A black and white portrait of Anthony James. He is posed in front of a wall with framed diplomas and awards.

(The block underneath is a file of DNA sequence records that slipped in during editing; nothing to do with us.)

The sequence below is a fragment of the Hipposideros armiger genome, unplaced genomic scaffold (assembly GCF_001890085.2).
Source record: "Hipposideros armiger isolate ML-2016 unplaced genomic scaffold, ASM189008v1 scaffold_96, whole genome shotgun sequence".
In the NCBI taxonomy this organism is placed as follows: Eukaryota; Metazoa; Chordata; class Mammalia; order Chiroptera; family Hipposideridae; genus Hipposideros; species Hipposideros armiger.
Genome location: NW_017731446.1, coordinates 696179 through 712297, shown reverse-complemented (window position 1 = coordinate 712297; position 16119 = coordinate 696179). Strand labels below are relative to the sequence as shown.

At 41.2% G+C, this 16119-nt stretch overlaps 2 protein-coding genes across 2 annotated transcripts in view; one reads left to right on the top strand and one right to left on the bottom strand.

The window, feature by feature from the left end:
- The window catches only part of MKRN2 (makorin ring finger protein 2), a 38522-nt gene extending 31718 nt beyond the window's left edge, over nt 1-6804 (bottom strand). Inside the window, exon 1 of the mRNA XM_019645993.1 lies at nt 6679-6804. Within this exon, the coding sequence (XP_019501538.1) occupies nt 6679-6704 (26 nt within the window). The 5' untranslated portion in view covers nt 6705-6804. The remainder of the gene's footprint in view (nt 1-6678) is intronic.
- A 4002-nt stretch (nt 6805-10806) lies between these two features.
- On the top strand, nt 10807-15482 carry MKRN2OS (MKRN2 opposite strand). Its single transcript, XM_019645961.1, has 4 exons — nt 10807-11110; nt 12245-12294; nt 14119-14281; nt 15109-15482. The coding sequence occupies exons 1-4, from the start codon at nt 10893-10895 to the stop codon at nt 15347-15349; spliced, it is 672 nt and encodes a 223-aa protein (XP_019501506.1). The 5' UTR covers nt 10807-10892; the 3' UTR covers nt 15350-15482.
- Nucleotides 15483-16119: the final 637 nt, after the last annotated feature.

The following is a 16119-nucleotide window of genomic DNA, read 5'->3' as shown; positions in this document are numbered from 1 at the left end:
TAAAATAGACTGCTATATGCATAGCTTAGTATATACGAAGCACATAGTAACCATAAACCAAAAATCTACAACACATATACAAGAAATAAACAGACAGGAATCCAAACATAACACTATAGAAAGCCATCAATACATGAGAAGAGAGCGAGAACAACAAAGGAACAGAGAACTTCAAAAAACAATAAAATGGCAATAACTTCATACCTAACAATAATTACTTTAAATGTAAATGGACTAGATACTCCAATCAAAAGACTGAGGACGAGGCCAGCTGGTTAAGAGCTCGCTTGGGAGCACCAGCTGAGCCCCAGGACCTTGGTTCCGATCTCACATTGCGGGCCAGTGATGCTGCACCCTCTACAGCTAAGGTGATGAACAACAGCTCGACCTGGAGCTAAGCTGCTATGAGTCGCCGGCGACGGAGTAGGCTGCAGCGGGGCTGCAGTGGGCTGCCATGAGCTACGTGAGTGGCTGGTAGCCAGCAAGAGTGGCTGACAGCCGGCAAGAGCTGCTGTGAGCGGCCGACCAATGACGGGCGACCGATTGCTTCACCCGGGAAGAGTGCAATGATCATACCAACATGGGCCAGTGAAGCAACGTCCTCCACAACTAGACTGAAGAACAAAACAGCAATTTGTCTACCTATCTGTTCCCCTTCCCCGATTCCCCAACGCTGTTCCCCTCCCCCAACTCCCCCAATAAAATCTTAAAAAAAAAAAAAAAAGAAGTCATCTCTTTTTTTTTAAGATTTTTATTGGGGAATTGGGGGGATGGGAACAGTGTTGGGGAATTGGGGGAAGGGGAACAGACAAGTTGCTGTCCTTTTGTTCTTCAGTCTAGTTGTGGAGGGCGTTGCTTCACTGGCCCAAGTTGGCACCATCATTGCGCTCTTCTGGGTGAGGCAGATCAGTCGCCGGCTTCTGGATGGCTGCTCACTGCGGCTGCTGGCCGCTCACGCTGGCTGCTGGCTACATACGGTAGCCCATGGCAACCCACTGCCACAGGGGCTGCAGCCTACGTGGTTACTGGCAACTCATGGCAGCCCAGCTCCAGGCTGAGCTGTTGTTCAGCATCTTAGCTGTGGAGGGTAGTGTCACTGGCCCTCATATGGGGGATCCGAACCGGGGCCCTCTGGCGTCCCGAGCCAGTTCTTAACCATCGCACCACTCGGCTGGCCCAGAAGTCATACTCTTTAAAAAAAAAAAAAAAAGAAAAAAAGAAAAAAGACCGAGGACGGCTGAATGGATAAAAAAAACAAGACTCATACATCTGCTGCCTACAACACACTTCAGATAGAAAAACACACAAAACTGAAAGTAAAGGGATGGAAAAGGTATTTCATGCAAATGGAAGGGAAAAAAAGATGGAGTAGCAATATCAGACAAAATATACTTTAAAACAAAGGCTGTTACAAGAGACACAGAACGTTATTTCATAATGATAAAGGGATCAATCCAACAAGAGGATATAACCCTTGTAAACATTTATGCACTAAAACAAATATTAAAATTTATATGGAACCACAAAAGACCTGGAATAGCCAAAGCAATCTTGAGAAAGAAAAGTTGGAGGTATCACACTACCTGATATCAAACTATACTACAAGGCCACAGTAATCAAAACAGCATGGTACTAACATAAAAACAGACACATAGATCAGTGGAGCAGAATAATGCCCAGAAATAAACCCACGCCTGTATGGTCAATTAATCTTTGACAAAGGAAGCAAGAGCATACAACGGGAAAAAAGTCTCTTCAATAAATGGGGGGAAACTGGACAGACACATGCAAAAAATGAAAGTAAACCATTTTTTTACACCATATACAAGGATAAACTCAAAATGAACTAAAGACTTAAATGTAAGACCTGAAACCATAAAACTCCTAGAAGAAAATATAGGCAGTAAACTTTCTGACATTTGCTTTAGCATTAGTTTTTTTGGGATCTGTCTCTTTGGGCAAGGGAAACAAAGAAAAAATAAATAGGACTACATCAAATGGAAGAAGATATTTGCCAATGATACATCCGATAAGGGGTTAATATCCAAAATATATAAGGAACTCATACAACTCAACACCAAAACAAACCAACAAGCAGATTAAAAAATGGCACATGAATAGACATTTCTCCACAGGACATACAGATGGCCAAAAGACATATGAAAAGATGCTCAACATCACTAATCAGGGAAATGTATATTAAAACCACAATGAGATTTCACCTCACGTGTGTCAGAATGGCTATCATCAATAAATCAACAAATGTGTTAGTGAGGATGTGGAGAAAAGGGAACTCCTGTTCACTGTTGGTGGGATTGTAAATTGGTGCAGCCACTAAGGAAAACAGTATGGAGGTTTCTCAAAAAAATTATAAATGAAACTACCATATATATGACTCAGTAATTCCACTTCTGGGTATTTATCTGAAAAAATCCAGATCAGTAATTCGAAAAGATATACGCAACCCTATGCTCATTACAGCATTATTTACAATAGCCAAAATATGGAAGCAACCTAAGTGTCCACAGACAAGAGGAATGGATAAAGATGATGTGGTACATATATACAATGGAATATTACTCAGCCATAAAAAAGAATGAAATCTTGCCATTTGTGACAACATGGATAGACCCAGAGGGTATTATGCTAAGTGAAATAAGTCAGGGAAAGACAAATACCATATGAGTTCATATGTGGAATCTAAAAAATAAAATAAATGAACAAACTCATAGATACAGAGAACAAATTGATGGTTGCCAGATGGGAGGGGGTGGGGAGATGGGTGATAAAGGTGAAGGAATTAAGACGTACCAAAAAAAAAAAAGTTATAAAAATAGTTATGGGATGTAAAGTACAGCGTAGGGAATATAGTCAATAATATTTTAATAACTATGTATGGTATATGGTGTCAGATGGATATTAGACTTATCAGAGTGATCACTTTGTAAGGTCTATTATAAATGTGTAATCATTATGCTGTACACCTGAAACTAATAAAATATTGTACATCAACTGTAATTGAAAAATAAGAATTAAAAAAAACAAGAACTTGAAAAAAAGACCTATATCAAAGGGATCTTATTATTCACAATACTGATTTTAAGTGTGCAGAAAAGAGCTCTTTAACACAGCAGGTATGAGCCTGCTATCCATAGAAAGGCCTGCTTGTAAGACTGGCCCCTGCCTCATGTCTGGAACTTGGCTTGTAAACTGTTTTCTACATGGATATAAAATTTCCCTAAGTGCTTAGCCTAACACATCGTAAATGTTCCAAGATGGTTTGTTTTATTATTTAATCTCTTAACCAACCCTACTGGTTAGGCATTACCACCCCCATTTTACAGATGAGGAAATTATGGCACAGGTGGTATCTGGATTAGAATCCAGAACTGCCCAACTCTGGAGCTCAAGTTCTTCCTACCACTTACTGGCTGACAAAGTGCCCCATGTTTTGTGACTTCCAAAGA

Anthony A. James is Distinguished Professor of Microbiology & Molecular Genetics (School of Medicine) and Molecular Biology & Biochemistry (School of Biological Sciences) at the University of California, Irvine (UCI). He is a member of the NAS. Dr. James received his bachelor of science and Ph.D. degrees at UCI. He went to Boston in 1979 for postdoctoral work at Harvard Medical School and Brandeis University and joined the faculty at the Harvard School of Public Health in 1985. He returned to his alma mater in 1989. Dr. James is working on vector-parasite interactions, mosquito molecular biology, and other problems in insect developmental biology. His research emphasizes the use of genetic and molecular-genetic tools to develop synthetic approaches to interrupting pathogen transmission by mosquitoes. His research group was the first to develop routine transgenesis procedures for mosquitoes, and they have been able to engineer single-chain antibodies that interfere with malaria parasite development in mosquitoes. He is collaborating with other researchers to develop RNAi-mediated approaches to prevent dengue virus transmission and an Aedes aegypti population-suppression strain based on flightless females. He also is using bioinformatics to study the evolution of control DNA involved in regulating genes connected with hematophagy. Dr. James has a strong interest in what it takes to move science from the laboratory to the field. He is the principal investigator on multiple grants from the NIH and, in 2005, received an award from the Grand Challenges in Global Health initiative to develop genetic strategies for control of dengue virus transmission. The Burroughs-Wellcome Fund and the MacArthur Foundation have also supported his research. In addition to being elected to the National Academy of Sciences in 2006, Dr. James has received numerous other awards, including the Nan-Yao Su (2009) Award for Innovation and Creativity in Entomology from the Entomological Society of America. He was a co-recipient of the Premio de Investgación Médica Dr. Jorge Rosenkranz (2008) and a recipient of the Burroughs-Wellcome New Initiatives in Malaria Award (2000) and the Burroughs-Wellcome Scholar Award in Molecular Parasitology (1994). In 2009, he received the UCI Medal, the highest honor the University bestows on an individual who has made exceptional contributions to the vision, mission and spirit of UCI, and in 2013 the UCI School of Medicine awarded him the Athalie Clarke Achievement Award for Outstanding Research. . Dr. James was named a Fellow of the American Association for the Advancement of Science (1994); a Fellow of the Royal Entomological Society of London (1992); a Fellow of the Entomological Society of America (2011); and a Fellow of the American Society of Tropical Medicine and Hygiene (2012). In 2009, he was awarded the UCI Medal, the highest honor the University bestows on an individual who has made exceptional contributions to the vision, mission and spirit of UCI. He has published over 140 papers, reviews and policy documents and has provided guidance to graduate students and postdoctoral fellows. He was a founding editor of the journal Insect Molecular Biology and has served on the editorial boards of PLoS Neglected Tropical Diseases, Experimental Parasitology, and Entomological Research. He is a member of the American Society of Tropical Medicine and Hygiene, American Committee on Vector Entomology, American Association for the Advancement of Science, American Society of Parasitology, Royal Entomological Society, Entomological Society of America, Genetics Society of America and Society of Vector Ecology. Additional Information Profile from University of California, Irvine Interview with A.A. James. Vector-Borne and Zoonotic Diseases. February 2009, 9(1): 127-130 “Most Influential 2015: Anthony James,” The Orange County Register